FM Diversion – Fargo Moorhead Area Diversion Project

Diversion Authority Announces Intent to Submit Plan B to Minnesota Department of Natural Resources; Adopts All Recommendations from Governors’ Task Force

Diversion Authority Announces Intent to Submit Plan B to Minnesota Department of Natural Resources; Adopts All Recommendations from Governors’ Task Force

The Diversion Board of Authority today announced it will be submitting a new permit application to the Minnesota Department of Natural Resources (MDNR).

“We are ready to submit to the DNR a new proposal for a comprehensive flood protection for our region.” said Board Chair and Mayor of Moorhead Del Rae Williams. The project outlined in the new permit application incorporates all the changes recommended by the Task Force formed by Governor Dayton and Governor Burgum.

“This project and permit application were not developed in a vacuum. Thanks is due to the thousands of individuals who have taken part in public meetings, public comment periods, individual meetings, phone calls, emails, to the Governors’ Task Force, and yes even to the legal court system. All of this feedback is essential to the process,” Board Chair and Moorhead Mayor Del Rae Williams said. “Our main goal is flood protection for the Fargo and Moorhead region.”

Notable changes include:

Allowing an additional 2-feet of water through Fargo-Moorhead during a 100-year flood.

  • Changing the project to allow 37-feet (rather than 35-feet) to flow through town will require additional levee work and home acquisitions in Fargo and Moorhead, but this change greatly reduces the size and frequency of the temporary upstream staging area. With this modification, it is anticipated that the staging area will only operate once every 20 years on average, which is approximately half as frequently as the previous project configuration.

Incorporating a tie-back levee in Minnesota on the east side of the southern embankment.

  • The Minnesota side tie-back levee limits the extent of impacts in Minnesota from operation of the Project. The tie-back also eliminates any impacts to the City of Comstock, thus eliminating the need for a ring levee around Comstock. It also eliminates the need to raise Hwy 75 or the BNSF railroad.

Revising the western tie-back levee

  • The revised alignment shifts the western tie-back levee south and west from Horace. Moving the western tie-back levee helps balance the impacts between North Dakota and Minnesota, and reduce the impacts to Richland and Wilkin counties.

Changing the location of the Southern Embankment

  • Moving the location for the southern embankment further to the north in North Dakota to balance the impacts between North Dakota and Minnesota, and reduce the impacts to Richland and Wilkin counties. This also has the benefit of impacting fewer cemeteries upstream.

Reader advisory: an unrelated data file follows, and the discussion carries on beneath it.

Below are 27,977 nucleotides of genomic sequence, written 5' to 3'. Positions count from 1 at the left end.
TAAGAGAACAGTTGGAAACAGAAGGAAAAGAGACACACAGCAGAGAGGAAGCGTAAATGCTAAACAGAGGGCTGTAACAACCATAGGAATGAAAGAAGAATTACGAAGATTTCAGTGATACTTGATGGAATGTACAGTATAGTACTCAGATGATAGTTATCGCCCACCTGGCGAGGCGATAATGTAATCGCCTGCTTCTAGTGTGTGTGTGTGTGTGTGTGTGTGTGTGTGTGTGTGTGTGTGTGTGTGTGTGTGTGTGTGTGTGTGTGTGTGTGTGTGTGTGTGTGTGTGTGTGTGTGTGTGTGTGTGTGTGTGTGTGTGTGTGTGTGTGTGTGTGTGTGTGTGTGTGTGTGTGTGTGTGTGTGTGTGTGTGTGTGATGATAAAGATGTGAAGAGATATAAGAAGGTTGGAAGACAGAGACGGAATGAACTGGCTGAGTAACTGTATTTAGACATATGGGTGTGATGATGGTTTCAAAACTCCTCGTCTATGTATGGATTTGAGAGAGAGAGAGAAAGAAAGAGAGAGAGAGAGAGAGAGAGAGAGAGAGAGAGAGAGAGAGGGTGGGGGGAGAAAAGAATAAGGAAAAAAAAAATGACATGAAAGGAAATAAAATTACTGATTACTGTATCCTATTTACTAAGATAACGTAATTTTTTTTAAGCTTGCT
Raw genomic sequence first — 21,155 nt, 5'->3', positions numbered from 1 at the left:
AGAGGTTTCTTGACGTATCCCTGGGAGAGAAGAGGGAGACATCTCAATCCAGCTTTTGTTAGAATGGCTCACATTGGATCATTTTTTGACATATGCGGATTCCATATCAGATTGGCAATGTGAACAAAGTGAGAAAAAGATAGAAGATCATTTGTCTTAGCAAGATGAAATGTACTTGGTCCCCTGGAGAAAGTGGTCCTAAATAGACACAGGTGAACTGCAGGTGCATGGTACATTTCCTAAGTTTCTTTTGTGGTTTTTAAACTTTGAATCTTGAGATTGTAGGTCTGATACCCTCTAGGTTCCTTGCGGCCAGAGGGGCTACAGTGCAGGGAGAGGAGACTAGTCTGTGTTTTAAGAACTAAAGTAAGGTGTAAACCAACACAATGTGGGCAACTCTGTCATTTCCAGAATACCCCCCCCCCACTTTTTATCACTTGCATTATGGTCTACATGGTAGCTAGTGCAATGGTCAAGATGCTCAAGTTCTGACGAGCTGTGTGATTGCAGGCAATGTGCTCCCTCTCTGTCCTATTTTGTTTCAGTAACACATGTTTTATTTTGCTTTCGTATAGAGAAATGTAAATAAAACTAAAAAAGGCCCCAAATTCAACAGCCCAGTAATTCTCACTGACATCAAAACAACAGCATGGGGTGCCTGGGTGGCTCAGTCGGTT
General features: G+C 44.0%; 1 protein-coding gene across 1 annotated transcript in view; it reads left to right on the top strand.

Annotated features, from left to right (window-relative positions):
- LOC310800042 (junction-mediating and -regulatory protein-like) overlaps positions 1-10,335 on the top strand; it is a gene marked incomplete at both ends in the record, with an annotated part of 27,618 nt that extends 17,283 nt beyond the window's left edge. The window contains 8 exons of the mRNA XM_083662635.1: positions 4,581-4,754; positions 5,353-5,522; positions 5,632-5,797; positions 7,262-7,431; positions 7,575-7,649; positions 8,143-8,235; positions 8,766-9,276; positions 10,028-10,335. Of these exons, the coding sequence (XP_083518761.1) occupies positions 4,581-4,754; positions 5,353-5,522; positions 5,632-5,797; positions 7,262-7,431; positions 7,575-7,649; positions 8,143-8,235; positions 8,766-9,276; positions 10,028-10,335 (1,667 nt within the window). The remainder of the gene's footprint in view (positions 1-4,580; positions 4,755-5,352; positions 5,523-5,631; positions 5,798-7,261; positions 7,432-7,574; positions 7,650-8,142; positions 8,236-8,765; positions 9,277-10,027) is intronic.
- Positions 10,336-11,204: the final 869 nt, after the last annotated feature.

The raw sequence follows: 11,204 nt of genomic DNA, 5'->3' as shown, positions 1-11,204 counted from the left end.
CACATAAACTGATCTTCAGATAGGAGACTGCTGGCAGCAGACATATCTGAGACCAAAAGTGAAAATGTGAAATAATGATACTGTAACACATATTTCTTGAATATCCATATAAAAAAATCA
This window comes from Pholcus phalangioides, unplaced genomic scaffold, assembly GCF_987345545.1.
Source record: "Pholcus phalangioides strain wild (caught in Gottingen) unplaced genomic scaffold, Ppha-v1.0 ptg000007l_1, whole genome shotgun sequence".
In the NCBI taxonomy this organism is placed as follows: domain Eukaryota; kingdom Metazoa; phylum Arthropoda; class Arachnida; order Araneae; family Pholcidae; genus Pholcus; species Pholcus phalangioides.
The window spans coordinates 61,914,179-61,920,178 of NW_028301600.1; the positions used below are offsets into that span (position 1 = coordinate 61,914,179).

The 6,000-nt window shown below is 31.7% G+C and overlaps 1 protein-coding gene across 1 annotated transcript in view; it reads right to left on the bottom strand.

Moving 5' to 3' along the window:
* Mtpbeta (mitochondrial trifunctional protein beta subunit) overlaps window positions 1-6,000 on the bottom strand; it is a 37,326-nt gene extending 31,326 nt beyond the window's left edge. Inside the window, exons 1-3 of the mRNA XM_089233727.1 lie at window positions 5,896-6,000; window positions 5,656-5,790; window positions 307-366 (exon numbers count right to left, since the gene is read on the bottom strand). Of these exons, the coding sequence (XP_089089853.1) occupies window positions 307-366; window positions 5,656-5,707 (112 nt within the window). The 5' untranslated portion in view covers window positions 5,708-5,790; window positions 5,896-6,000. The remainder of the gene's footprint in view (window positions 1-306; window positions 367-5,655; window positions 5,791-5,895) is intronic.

The changes result in:

More balanced impacts between North Dakota and Minnesota

  • The total acres protected by state include 47,145 acres (81%) in North Dakota and 10,992 (19%) in Minnesota.
  • The total acres impacted by state, due to upstream staging and permanent construction impacts, include 30,485 (84%) in North Dakota and 5,840 (16%) in Minnesota.

Less frequent Project operations

  • The changes will result in the Project operating an estimated 1 every 20 years, on average. The previous project configuration would have operated 1 in 10 years, on average.

Reduced impacts to cemeteries

  • The adjustments removed five cemeteries from the impacted area.

Reduced impacts to organic farms

  • The impact to organic farms has been reduced nearly 90 percent from an estimated 2,900 acres to 300 acres.

 

“There will still be impacts from the project, but the impacts upstream are considerably less and will happen less frequently with the new proposal,” Williams said. “We have also made strides on the process to identify the proper compensation for those areas where sacrifices are still being made and expect to have more results later this year from an ongoing study on Flowage Easements.”Representatives from the Diversion Authority will be presenting the updated project to various cities, counties, townships, and watershed districts in the upcoming days and weeks.

“We want people to have the chance to hear first-hand about the changes and ask questions,” Williams said.
For more information on the proposal, to see the list of upcoming presentations, or to view an interactive map visit our Maps page.

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